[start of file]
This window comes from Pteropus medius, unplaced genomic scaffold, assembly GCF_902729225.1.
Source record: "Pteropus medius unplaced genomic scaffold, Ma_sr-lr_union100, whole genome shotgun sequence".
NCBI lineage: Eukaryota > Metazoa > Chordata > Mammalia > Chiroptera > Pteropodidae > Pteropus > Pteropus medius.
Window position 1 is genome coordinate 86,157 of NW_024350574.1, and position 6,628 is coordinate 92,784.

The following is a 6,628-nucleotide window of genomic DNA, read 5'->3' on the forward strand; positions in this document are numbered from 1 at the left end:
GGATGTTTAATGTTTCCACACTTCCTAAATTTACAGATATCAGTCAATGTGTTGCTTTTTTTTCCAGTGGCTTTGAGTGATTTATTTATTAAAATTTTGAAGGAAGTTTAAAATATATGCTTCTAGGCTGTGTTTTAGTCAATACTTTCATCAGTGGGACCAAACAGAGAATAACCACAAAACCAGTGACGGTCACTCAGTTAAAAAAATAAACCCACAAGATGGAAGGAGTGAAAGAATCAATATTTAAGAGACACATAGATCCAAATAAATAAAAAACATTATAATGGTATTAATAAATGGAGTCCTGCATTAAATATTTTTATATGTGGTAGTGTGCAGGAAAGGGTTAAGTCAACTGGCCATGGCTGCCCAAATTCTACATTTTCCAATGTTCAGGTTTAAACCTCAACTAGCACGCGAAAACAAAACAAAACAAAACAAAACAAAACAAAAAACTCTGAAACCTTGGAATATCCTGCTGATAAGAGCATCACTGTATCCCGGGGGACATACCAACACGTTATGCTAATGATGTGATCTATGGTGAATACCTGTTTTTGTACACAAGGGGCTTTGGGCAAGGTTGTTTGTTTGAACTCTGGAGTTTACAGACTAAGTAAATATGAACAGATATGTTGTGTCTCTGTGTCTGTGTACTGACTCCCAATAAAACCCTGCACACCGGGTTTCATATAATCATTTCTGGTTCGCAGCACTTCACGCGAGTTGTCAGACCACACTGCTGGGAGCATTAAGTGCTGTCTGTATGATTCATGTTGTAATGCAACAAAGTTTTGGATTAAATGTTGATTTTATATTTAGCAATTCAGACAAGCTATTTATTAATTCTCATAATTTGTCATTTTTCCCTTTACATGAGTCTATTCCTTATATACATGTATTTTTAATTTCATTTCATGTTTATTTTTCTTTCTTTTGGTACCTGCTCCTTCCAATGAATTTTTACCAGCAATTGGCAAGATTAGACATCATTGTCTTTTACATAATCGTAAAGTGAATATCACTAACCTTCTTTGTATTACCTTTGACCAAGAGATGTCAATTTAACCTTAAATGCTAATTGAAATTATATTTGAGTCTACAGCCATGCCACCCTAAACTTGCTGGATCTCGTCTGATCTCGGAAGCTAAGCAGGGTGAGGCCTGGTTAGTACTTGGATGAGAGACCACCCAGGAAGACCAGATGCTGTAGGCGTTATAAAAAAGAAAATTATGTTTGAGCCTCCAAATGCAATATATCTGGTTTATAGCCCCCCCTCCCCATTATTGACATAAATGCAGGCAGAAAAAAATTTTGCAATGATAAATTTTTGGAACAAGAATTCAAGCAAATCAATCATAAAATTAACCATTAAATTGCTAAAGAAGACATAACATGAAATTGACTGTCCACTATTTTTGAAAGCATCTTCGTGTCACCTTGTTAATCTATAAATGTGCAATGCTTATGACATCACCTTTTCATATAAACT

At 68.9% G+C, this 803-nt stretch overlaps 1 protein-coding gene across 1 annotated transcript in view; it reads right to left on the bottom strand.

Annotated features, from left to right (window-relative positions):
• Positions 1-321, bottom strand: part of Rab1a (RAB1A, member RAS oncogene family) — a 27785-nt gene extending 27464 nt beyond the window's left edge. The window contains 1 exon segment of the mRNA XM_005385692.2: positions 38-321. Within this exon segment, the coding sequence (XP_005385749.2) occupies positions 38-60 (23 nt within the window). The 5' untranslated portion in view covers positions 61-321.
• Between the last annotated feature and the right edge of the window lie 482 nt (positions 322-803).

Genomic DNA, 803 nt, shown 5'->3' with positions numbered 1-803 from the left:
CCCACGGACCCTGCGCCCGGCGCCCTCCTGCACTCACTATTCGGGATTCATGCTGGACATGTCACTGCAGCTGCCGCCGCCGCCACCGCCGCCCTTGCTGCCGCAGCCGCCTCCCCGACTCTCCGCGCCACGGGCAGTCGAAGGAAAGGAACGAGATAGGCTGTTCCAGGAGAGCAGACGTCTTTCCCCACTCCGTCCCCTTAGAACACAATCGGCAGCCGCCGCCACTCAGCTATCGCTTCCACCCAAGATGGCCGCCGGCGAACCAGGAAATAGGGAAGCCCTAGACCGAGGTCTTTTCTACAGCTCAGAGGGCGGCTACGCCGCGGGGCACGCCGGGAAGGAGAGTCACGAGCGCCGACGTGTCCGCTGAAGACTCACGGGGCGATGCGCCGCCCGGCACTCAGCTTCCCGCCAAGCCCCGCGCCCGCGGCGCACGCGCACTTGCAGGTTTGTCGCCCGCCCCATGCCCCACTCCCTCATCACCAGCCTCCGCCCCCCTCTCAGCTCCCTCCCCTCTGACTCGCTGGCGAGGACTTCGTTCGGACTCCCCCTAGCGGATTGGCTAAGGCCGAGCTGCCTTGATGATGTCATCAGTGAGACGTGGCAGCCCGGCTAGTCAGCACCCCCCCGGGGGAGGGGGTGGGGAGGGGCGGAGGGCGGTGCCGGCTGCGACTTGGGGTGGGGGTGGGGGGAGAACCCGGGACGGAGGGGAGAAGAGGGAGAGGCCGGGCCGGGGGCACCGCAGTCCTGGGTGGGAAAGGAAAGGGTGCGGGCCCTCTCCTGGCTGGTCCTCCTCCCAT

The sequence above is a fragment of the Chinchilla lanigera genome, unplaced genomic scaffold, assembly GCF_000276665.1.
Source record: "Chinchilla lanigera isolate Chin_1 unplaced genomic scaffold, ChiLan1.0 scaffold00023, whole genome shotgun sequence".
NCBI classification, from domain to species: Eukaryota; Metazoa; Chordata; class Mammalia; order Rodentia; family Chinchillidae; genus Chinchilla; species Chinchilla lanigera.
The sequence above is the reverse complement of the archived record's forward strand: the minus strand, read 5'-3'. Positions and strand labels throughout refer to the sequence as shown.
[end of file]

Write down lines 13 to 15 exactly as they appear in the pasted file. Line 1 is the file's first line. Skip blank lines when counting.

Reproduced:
The sequence above is a fragment of the Chinchilla lanigera genome, unplaced genomic scaffold, assembly GCF_000276665.1.
Source record: "Chinchilla lanigera isolate Chin_1 unplaced genomic scaffold, ChiLan1.0 scaffold00023, whole genome shotgun sequence".
NCBI classification, from domain to species: Eukaryota; Metazoa; Chordata; class Mammalia; order Rodentia; family Chinchillidae; genus Chinchilla; species Chinchilla lanigera.